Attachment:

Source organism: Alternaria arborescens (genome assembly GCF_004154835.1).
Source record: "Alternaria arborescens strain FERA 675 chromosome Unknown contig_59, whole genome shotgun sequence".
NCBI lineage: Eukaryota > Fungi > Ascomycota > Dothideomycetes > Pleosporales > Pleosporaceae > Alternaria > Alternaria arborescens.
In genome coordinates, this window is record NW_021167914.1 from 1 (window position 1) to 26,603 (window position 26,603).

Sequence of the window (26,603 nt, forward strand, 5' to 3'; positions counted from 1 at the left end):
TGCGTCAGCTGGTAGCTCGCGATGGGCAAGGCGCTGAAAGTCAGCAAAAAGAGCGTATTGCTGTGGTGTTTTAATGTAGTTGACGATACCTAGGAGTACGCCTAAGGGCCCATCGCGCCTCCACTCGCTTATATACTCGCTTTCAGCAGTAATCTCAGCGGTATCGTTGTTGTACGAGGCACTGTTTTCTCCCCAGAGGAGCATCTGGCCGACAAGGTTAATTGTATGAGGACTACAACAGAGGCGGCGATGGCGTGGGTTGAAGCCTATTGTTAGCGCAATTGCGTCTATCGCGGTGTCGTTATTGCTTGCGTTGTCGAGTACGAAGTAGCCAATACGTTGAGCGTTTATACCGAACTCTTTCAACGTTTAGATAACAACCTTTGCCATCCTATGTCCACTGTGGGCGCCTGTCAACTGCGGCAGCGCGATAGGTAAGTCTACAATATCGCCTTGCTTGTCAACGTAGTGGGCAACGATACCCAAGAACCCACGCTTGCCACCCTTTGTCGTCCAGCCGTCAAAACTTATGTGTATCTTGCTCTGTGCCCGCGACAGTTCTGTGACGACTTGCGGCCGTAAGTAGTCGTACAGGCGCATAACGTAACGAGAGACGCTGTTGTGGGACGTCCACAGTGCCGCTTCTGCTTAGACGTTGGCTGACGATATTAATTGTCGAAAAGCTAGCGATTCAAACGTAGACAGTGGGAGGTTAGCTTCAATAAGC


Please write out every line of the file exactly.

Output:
Source organism: Alternaria arborescens (genome assembly GCF_004154835.1).
Source record: "Alternaria arborescens strain FERA 675 chromosome Unknown contig_59, whole genome shotgun sequence".
NCBI lineage: Eukaryota > Fungi > Ascomycota > Dothideomycetes > Pleosporales > Pleosporaceae > Alternaria > Alternaria arborescens.
In genome coordinates, this window is record NW_021167914.1 from 1 (window position 1) to 26,603 (window position 26,603).

Sequence of the window (26,603 nt, forward strand, 5' to 3'; positions counted from 1 at the left end):
TGCGTCAGCTGGTAGCTCGCGATGGGCAAGGCGCTGAAAGTCAGCAAAAAGAGCGTATTGCTGTGGTGTTTTAATGTAGTTGACGATACCTAGGAGTACGCCTAAGGGCCCATCGCGCCTCCACTCGCTTATATACTCGCTTTCAGCAGTAATCTCAGCGGTATCGTTGTTGTACGAGGCACTGTTTTCTCCCCAGAGGAGCATCTGGCCGACAAGGTTAATTGTATGAGGACTACAACAGAGGCGGCGATGGCGTGGGTTGAAGCCTATTGTTAGCGCAATTGCGTCTATCGCGGTGTCGTTATTGCTTGCGTTGTCGAGTACGAAGTAGCCAATACGTTGAGCGTTTATACCGAACTCTTTCAACGTTTAGATAACAACCTTTGCCATCCTATGTCCACTGTGGGCGCCTGTCAACTGCGGCAGCGCGATAGGTAAGTCTACAATATCGCCTTGCTTGTCAACGTAGTGGGCAACGATACCCAAGAACCCACGCTTGCCACCCTTTGTCGTCCAGCCGTCAAAACTTATGTGTATCTTGCTCTGTGCCCGCGACAGTTCTGTGACGACTTGCGGCCGTAAGTAGTCGTACAGGCGCATAACGTAACGAGAGACGCTGTTGTGGGACGTCCACAGTGCCGCTTCTGCTTAGACGTTGGCTGACGATATTAATTGTCGAAAAGCTAGCGATTCAAACGTAGACAGTGGGAGGTTAGCTTCAATAAGC